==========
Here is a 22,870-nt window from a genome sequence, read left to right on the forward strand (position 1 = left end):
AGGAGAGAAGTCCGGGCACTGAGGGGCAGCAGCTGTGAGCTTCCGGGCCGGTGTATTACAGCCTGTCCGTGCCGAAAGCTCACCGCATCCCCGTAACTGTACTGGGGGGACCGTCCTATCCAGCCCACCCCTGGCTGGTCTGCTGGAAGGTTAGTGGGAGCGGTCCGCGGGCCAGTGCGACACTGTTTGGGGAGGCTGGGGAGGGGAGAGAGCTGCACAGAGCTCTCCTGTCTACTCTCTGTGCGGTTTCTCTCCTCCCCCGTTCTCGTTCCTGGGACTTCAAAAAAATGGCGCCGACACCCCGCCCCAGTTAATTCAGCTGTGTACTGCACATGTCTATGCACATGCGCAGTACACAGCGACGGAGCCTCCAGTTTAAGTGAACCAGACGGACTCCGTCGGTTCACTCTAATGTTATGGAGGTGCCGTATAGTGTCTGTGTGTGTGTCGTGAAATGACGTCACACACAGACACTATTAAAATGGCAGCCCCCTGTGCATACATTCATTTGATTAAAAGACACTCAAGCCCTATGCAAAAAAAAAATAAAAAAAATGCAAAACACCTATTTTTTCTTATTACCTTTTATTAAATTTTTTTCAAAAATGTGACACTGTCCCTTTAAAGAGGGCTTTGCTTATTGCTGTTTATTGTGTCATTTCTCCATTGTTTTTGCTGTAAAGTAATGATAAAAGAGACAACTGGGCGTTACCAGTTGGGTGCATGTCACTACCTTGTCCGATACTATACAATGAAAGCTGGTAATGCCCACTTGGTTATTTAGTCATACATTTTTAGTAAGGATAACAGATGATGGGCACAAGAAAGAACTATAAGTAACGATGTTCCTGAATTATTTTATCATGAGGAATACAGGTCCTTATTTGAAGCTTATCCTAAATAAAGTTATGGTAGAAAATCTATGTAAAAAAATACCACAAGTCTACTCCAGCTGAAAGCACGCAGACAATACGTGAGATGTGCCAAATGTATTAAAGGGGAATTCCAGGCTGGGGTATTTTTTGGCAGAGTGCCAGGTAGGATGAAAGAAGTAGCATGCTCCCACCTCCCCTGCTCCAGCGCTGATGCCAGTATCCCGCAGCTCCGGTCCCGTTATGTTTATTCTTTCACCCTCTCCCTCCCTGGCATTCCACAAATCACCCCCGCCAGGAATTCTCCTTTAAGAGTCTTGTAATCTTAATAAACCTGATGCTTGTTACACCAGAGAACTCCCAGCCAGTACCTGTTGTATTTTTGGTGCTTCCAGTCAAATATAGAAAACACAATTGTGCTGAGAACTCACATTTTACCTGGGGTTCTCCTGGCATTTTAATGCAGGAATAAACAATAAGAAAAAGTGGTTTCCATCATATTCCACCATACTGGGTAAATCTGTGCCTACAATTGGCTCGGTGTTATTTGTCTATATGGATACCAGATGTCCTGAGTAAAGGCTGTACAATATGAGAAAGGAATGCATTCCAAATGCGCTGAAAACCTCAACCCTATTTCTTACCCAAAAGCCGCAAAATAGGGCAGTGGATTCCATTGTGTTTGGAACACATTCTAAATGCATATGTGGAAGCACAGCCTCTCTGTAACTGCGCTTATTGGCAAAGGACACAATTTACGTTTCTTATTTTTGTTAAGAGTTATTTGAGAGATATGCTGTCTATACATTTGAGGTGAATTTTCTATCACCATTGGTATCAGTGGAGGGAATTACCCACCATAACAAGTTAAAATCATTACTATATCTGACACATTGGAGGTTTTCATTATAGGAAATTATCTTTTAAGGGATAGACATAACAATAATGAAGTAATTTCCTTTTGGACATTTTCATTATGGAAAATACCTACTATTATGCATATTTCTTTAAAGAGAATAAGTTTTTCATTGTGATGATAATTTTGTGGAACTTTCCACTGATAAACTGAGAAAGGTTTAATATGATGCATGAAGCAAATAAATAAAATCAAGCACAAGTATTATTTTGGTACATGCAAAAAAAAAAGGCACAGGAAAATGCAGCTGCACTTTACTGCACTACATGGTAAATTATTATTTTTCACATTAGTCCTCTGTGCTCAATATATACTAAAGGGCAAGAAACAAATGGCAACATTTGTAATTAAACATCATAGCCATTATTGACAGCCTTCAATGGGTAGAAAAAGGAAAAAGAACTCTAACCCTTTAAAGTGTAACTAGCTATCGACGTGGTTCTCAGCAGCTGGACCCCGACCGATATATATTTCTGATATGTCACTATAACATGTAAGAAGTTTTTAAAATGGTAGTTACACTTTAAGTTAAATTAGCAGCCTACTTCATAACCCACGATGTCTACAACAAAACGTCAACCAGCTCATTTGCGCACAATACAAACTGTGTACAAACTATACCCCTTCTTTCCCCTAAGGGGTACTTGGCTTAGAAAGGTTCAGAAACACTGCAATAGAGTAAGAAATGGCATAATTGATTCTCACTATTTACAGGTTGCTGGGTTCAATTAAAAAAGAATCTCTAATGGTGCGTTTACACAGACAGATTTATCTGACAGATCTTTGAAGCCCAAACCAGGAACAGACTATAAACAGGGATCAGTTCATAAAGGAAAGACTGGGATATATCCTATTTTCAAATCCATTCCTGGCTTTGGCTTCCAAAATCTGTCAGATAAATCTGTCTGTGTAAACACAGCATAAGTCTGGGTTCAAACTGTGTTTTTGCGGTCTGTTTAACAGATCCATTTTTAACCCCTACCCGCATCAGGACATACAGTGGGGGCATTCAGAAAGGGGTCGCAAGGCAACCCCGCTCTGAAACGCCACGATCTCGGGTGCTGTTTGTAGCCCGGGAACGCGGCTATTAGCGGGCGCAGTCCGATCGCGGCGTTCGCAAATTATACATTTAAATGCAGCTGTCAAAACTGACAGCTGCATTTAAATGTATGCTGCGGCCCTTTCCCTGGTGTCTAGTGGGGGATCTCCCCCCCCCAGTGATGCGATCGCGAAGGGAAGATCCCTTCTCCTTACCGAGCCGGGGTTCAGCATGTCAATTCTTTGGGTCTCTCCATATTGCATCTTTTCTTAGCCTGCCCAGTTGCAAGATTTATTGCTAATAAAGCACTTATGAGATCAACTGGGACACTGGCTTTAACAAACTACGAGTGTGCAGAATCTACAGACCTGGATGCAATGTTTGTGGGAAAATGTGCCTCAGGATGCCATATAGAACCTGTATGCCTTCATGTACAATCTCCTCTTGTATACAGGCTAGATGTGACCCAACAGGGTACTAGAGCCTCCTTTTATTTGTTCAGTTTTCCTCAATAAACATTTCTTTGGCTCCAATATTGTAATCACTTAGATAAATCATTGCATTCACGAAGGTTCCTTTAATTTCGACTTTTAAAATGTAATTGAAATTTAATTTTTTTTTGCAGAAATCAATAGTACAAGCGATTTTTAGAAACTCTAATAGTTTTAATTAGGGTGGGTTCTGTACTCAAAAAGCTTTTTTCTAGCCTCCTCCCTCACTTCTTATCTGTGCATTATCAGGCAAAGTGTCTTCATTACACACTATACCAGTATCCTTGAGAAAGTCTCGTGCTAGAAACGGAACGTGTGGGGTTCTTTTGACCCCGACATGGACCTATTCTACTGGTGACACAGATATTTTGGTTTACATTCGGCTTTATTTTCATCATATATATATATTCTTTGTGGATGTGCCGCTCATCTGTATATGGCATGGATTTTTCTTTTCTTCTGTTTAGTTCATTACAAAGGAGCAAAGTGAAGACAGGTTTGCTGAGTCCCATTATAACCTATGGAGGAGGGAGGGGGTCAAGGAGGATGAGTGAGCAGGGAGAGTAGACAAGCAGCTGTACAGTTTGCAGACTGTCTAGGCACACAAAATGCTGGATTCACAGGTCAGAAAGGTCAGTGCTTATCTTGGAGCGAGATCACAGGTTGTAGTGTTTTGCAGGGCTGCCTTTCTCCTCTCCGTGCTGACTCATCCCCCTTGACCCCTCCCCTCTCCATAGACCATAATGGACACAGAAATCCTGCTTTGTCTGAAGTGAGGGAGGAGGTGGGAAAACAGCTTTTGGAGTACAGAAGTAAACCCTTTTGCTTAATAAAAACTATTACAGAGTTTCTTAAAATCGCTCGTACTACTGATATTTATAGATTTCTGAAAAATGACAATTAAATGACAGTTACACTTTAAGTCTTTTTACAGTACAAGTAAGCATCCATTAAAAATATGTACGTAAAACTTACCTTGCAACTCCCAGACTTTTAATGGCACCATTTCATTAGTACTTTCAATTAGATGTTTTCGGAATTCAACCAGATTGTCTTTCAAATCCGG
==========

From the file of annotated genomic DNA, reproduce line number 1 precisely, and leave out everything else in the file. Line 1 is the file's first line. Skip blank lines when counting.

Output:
Here is a 22,870-nt window from a genome sequence, read left to right on the forward strand (position 1 = left end):